5TH JULY 2011


In this talk to the combined All Party Parliamentary Groups on Primary Headache Disorders and Pain, I have outlined two main concepts related to migraine, namely

  1. That migraine is a significant but often relatively invisible cause of disability, and

  2. That migraine is primarily a disorder of the brain but is not just about headache – rather, it is a multi-system and multi-symptomatic disorder.

Migraine is known to be disabling. It is estimated that approximately 4% of adults consult their general practitioner annually because of headache. The World Health Organisation recognises migraine as one of the three most prevalent disorders in the world, affecting an estimated 324 million persons worldwide. The World Health Organisation have attempted to assess the disability caused by various conditions and they rank migraine as one of the four most disabling conditions known to man.

The hallmark of incapacity associated with this condition is reflected in that migraine is ranked equally alongside other conditions where persons cannot function, such as dementia, psychosis and quadriplegia. In the UK itself, it is estimated that 25 million school or working days are lost each year through migraine headache. In this talk however, I will discuss what essentially "goes below the radar" given that misdiagnosis rates for migraine headache may be as high as 60% to 80% and given that migraine may present with symptoms other than headache.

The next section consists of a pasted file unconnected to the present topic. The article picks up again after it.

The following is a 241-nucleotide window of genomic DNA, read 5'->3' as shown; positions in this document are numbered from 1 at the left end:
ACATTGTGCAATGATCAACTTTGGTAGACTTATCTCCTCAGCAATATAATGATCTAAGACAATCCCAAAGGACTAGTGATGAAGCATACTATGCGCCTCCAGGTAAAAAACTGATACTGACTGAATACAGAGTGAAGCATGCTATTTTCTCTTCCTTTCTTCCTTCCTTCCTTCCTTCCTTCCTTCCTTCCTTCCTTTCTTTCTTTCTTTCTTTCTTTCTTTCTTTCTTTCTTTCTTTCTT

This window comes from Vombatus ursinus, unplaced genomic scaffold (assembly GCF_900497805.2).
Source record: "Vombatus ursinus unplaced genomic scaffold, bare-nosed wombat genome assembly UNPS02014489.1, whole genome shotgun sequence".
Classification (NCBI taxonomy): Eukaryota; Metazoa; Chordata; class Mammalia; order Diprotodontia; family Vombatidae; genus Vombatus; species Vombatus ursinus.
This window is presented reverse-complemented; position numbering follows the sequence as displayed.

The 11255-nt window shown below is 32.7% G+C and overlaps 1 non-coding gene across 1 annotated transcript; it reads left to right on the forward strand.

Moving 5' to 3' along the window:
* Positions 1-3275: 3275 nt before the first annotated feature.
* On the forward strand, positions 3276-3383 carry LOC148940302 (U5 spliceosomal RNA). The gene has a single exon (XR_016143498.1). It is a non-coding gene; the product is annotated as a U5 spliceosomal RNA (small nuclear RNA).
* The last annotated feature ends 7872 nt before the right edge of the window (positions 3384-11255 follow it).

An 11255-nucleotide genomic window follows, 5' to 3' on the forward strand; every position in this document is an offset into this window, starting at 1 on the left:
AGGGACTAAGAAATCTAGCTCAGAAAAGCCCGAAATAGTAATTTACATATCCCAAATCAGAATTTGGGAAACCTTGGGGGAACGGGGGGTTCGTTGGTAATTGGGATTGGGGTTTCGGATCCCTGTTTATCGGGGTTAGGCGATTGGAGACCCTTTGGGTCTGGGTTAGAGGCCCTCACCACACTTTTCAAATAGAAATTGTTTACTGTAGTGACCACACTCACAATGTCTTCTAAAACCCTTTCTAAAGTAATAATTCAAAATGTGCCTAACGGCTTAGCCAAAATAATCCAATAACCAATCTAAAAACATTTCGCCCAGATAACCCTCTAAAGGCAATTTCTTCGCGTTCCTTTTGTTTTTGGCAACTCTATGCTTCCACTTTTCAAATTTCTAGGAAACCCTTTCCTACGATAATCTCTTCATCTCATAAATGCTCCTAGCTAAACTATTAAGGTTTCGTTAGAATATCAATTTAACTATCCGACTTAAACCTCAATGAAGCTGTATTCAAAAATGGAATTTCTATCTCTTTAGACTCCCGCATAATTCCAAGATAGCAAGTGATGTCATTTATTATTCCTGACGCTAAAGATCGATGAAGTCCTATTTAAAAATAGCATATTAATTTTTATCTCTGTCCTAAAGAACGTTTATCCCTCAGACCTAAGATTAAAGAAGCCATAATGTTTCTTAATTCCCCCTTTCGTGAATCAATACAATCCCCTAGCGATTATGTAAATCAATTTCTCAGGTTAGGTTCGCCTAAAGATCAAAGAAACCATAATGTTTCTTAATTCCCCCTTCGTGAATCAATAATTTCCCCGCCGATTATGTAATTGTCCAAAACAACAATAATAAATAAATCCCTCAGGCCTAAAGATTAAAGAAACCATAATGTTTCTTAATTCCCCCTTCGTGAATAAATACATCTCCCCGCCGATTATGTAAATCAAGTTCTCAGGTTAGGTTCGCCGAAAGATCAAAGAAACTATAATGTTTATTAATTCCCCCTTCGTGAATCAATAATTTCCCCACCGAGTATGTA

Migraine may be defined as a primary headache disorder characterised by central sensitisation and various combinations of neurological, systemic and autonomic features. In other words, migraine is a disorder of the brain but its symptoms may be throughout the body and its manifestations are primarily related to

  1. Amplification of normal bodily sensations (eg normal sensations or absence of awareness of sensation may become tingling, pain or throbbing, noise, light and smell may be amplified and become uncomfortable and balance input may be amplified asymmetrically so that dizziness arises because of vestibular imbalance).

  2. utonomic disturbance (involvement of the nerves that regulate automatic body functions, leading to symptoms such as red, runny or drooping eyes, facial swelling, blocked or runny nose, nausea, eructation (burping), diarrhoea or flushing, etc), and